Saturday, January 21, 2017

Goldman Sachs Wins Either Way

My FB feed fills with contempt today, as nearly all my "friends" lament His swearing in. I admit to sharing this poster from the IFC broadcast of "A Face in the Crowd," which is admittedly apropos no matter which side you're on for its post-HUAC pinko 50's Hollywood spin on cornpone homespun cant. But that's it. I may send my pals commentary as messages or as e-mails, but I am not furthering histrionics or hatred. Satire, naturally, no less than for the previous occupant on Pennsylvania Avenue

Paul Street reminds us in Counterpunch how one personality cult replaces another. Goldman Sachs still wins. The departing Oval Office occupant received the most contributions from Wall Street ever. Certainly his would-be anointed successor would not rail against those who paid her speeches. "For all their 'concern' for ordinary voters and beneath all their claims of bitter, personal, and partisan contempt for their major party electoral opponents, the Republican and Democratic 'elites' are united with the capitalist 'elite' in top-down hatred for the nation’s multi-racial working-class majority."

He accurately limns how class war plays out in the workplace, an often overlooked aspect among these elites. Even if they claim solidarity and sympathy, the literati, the tenured, and the sinecured lecture the millions, who it's doubtful half-hear them beyond the mainstream media, let alone the journals, reviews, and essays of the New York-based (well, maybe Seattle and San Francisco too, if they can afford their lofts) and Ivy League-educated creative classes. Street elaborates the critiques made by John Pilger this week and three years ago by Chris Hedges. Both scolds, sure, but both daring to call out posers. All three critique the condescension given the mocked white working class, which along with its diverse counterparts, gets shafted no matter who swears on Lincoln's bible.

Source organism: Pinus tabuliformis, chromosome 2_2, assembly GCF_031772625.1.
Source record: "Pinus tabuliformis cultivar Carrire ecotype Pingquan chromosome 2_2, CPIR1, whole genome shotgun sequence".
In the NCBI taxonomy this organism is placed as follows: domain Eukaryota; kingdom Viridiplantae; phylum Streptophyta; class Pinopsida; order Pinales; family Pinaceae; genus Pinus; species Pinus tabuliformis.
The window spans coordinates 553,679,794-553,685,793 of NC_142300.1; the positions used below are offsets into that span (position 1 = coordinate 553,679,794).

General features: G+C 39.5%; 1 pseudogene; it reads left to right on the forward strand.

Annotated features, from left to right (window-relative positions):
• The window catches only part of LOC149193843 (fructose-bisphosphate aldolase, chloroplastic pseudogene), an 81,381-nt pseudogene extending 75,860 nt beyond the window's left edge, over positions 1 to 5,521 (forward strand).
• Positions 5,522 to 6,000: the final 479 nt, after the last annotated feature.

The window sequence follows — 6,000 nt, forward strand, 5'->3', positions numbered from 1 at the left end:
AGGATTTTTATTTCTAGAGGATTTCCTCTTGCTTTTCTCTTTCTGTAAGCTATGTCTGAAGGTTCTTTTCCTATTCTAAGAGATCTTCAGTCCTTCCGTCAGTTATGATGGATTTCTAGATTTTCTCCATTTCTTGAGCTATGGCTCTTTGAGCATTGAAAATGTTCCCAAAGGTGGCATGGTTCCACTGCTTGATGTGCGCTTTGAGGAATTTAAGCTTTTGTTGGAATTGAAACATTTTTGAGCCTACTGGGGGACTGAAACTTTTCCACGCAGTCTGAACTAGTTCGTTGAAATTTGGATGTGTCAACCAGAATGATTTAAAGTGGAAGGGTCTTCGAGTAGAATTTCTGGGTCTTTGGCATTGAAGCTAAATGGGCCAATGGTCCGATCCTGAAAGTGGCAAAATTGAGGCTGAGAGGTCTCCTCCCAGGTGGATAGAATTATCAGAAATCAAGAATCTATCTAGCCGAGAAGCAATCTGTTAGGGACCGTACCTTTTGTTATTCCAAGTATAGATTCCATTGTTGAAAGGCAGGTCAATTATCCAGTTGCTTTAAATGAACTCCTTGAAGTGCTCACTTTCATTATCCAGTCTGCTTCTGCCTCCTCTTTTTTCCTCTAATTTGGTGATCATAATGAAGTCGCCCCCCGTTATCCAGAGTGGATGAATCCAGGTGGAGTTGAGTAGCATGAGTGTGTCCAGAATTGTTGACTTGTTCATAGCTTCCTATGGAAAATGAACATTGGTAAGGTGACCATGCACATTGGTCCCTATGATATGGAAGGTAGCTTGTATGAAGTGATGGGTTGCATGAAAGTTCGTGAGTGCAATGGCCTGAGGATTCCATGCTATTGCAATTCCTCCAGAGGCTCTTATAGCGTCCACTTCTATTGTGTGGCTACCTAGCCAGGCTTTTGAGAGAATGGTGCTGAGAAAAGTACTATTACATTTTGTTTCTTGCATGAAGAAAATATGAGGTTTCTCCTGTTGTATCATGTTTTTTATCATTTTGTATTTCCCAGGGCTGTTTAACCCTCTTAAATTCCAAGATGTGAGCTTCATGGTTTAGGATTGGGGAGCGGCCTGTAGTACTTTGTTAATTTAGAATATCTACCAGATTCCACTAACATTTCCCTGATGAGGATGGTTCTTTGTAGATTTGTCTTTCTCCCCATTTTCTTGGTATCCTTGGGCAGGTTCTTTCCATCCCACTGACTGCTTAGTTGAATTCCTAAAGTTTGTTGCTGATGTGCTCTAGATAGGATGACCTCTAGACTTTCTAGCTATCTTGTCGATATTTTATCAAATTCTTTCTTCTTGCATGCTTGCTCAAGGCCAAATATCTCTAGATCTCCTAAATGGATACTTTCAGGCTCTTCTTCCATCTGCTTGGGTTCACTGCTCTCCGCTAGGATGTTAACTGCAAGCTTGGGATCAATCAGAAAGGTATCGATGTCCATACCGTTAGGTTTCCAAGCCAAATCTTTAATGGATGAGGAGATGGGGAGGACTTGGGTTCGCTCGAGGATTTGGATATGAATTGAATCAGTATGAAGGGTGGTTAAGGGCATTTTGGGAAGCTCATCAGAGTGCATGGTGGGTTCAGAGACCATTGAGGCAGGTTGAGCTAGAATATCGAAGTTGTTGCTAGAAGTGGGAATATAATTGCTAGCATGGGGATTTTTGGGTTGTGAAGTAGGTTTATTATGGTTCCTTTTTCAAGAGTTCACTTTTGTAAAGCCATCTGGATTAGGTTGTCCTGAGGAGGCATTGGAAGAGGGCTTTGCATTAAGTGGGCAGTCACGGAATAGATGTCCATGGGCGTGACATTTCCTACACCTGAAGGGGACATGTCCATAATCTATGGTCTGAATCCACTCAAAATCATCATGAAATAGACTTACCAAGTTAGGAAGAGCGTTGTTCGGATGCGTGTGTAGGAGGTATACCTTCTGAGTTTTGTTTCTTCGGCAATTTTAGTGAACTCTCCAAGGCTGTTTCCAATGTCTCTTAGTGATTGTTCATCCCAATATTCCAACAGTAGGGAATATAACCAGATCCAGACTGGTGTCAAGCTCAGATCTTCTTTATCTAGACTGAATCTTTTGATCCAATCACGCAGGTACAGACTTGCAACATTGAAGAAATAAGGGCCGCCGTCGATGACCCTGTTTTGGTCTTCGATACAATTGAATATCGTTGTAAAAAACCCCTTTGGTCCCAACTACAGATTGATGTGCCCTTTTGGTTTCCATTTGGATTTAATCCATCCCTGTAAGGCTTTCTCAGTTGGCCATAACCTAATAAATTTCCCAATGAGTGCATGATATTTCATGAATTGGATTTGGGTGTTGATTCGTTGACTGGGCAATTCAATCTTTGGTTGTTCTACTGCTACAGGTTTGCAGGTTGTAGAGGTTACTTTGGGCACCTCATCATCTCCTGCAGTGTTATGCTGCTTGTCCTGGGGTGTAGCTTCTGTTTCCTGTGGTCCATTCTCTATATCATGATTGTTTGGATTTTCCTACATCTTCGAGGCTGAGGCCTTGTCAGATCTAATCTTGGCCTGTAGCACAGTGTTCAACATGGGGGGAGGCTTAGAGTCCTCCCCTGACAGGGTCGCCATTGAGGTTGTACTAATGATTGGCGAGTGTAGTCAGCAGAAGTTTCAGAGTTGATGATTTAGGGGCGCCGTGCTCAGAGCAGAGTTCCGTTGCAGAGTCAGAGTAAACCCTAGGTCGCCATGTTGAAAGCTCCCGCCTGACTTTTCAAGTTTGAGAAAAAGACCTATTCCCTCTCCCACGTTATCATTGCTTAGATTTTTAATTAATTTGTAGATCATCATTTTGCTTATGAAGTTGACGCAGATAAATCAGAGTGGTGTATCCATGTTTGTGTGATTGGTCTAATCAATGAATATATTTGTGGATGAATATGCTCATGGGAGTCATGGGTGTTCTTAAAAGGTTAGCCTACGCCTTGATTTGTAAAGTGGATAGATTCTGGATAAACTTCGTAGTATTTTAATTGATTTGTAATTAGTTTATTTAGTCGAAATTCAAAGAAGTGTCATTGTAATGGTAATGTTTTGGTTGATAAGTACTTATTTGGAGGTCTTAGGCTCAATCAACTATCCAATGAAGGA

Dismantling the claim that the Rust Belt and Bible Belt defected, Street counters that the Dems lost more working class votes in the 2012 and 2016 elections, outnumbering the GOP gains. In brief, Bernie might well have won. Second, neo-liberals Jimmy Carter and Bill Clinton, like Barack Obama, presided over the shift of wealth upward to an ever-narrower strata, as happily as their rivals.

The commentator denies a 99% divide. "Among other things, a two-class model of America deletes the massive disparities that exist between the working-class majority of Americans and the nation’s professional and managerial class. In the U.S. as across the world capitalist system, ordinary working people suffer not just from the elite private and profit-seeking capitalist ownership of workplace and society. They also confront the stark oppression inherent in what left economists Robin Hahnel and Mike Albert call the 'corporate division of labor'-- an alienating, de-humanizing, and hierarchical subdivision of tasks 'in which a few workers have excellent conditions and empowering circumstances, many fall well below that, and most workers have essentially no power at all.”'